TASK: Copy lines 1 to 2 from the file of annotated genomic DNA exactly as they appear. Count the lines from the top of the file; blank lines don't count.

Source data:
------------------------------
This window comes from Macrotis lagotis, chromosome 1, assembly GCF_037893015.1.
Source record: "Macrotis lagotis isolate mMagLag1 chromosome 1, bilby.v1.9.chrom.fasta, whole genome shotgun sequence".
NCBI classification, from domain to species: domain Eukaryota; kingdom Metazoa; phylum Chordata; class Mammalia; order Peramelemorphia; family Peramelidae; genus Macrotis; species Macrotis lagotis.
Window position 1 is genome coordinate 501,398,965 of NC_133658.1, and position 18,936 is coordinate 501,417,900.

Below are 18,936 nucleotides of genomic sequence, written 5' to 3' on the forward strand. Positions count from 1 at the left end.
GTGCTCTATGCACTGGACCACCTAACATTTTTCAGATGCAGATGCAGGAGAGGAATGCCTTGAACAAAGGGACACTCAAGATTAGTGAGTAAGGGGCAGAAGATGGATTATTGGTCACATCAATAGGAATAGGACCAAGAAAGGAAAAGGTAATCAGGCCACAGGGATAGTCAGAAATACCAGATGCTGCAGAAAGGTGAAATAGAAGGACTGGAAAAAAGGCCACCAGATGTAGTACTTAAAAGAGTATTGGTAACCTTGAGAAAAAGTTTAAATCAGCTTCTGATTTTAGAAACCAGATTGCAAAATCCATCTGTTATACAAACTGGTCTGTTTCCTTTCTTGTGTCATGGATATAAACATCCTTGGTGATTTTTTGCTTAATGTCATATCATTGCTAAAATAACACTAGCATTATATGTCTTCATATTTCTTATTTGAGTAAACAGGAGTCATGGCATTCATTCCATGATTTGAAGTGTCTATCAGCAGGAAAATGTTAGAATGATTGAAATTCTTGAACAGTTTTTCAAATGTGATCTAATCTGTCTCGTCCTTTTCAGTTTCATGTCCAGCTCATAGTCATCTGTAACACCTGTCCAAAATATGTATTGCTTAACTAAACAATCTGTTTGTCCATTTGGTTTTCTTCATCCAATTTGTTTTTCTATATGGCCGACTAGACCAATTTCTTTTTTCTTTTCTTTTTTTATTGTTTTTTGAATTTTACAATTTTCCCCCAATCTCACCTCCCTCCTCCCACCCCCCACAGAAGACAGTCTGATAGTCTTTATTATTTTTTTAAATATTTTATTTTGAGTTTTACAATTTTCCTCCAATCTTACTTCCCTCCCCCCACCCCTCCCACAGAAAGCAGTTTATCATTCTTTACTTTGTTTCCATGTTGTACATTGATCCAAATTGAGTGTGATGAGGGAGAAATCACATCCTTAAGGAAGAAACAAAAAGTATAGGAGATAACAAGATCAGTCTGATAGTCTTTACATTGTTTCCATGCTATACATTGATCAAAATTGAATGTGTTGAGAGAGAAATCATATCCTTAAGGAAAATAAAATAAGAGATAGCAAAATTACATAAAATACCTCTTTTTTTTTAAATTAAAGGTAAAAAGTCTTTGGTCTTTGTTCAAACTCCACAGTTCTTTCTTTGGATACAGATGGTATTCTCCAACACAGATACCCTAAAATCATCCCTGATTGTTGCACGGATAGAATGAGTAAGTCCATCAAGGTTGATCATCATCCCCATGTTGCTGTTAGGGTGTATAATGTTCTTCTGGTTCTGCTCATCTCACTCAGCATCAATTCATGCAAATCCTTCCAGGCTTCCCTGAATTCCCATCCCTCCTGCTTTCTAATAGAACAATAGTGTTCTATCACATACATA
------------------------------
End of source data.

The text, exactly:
This window comes from Macrotis lagotis, chromosome 1, assembly GCF_037893015.1.
Source record: "Macrotis lagotis isolate mMagLag1 chromosome 1, bilby.v1.9.chrom.fasta, whole genome shotgun sequence".